Foyle II a 6-8m shark successfully equipped with a satellite transmitter or ‘Spot’ tag in Irish waters this summer is heading south for the canaries Islands. This wildlife computers SPOT tag was deployed off Malin head, Donegal on the 12thof July as part of the ‘Shark Spotting’ project sponsored by the Loughs Agency, Queens University Belfast and a private donor.
During the month of May two spot tags were deployed using a new method of fin mount clamps, but to date no data has been recovered from these deployments. In contrast Foyle II is performing admirably since its deployment in July using the traditional tether method. The tag was also provided with a custom designed buoyancy aid to improve surface stability, duration and increase the frequency of satellite links.
Spot tags provide location information only and were first used on basking sharks in 2012 by a University of Exeter for a Scottish Natural Heritage programme investigating shark usage of specific island sites on the west coast of Scotland. In 2013 The Irish Basking Shark Study Group, Manx Basking Shark Watch and the University of Exeter group all deployed a number of Spot tags in an effort to finally establish some consistency of movement by the sharks during summer and winter months. Movements thus far are proving to be similarly confusing to scientists as some sharks stay in northern waters and others move south such as Foyle II.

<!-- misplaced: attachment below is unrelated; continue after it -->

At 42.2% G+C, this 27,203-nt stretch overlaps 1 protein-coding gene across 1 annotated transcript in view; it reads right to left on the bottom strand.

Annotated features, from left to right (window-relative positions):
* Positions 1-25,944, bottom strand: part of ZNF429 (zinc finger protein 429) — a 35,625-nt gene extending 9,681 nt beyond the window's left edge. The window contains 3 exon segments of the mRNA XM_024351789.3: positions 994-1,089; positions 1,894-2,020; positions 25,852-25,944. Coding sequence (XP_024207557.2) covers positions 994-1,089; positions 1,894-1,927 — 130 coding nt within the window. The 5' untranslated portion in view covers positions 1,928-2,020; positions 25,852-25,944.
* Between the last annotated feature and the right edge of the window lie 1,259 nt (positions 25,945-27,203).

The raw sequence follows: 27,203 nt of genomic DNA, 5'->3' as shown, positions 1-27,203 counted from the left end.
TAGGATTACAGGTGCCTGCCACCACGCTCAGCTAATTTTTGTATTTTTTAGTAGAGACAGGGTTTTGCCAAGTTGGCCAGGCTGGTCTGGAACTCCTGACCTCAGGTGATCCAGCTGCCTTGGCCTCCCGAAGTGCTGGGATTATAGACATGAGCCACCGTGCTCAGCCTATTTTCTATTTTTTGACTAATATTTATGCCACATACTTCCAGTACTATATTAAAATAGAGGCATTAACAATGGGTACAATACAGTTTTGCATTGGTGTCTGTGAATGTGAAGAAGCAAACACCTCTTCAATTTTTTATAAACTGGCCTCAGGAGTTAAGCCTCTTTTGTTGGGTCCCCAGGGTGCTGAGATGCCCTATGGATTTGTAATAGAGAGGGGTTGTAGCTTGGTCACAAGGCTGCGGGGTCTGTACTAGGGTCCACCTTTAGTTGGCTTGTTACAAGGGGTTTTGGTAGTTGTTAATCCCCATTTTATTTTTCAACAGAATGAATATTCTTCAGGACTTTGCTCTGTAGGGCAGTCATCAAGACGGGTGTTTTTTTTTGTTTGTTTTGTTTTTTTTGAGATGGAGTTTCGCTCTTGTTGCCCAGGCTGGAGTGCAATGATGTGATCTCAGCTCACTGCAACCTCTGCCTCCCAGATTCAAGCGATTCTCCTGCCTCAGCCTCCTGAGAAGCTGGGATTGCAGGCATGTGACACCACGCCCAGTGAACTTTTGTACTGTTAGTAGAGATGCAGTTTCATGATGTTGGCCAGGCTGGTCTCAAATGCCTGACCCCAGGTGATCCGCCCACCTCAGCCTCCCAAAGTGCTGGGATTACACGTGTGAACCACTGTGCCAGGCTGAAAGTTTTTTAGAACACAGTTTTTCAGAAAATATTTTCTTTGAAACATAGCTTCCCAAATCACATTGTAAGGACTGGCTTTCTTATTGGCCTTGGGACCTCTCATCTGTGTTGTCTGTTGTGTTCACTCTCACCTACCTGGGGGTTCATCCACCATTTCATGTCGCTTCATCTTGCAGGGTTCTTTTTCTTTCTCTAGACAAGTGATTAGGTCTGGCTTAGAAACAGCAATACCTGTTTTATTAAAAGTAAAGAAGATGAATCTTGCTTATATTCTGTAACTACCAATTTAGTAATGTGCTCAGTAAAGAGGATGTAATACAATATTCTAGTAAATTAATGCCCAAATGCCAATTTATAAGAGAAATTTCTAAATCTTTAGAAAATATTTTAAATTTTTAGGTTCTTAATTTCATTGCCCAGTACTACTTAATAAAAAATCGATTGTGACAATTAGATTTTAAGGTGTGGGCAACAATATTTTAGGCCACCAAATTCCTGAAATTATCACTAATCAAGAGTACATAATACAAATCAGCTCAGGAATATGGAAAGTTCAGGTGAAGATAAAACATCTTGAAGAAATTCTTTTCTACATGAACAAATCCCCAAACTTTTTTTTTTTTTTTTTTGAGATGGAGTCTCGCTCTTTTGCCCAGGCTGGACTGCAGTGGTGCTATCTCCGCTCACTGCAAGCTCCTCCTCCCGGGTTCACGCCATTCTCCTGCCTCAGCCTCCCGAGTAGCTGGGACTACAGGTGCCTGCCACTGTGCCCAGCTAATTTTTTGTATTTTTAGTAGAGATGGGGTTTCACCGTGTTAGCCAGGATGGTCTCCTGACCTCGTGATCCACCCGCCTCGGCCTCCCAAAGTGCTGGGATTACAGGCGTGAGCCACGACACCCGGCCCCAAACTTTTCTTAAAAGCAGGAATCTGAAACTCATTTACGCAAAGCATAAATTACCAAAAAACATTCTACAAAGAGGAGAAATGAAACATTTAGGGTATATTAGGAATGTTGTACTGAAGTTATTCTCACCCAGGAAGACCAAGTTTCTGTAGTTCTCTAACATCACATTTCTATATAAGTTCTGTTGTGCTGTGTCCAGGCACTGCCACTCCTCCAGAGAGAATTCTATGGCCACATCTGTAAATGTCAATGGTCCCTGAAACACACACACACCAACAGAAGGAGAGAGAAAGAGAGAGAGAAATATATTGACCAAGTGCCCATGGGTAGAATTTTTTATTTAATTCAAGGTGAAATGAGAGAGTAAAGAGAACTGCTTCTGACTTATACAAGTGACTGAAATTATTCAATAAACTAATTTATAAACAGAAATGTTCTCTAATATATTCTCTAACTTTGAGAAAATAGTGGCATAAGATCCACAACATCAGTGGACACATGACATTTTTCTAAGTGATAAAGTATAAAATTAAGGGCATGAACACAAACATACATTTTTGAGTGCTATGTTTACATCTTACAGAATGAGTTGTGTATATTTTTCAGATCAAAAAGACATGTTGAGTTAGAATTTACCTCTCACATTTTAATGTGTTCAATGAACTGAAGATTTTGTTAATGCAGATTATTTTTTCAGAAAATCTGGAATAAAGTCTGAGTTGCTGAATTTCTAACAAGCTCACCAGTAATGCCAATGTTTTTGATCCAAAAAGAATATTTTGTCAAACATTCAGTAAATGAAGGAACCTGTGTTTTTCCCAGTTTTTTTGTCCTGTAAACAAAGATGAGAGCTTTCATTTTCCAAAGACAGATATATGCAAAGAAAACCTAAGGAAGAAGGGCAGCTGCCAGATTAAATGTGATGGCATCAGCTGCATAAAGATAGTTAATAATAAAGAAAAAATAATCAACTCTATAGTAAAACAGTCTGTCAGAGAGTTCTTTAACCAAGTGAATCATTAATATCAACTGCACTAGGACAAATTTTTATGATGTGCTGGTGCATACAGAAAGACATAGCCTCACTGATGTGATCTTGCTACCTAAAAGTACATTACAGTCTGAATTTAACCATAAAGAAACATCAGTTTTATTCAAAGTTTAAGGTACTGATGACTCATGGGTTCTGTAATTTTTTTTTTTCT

In an ideal scenario the Foyle II tag could stay on the shark for up to one year but the marine environment is a harsh place and the research team who deployed the tag expect it to either come off the shark or run out of battery power much sooner than that.
You can follow further progress of Foyle II through our Shark Spotting section of the website, under Surveys.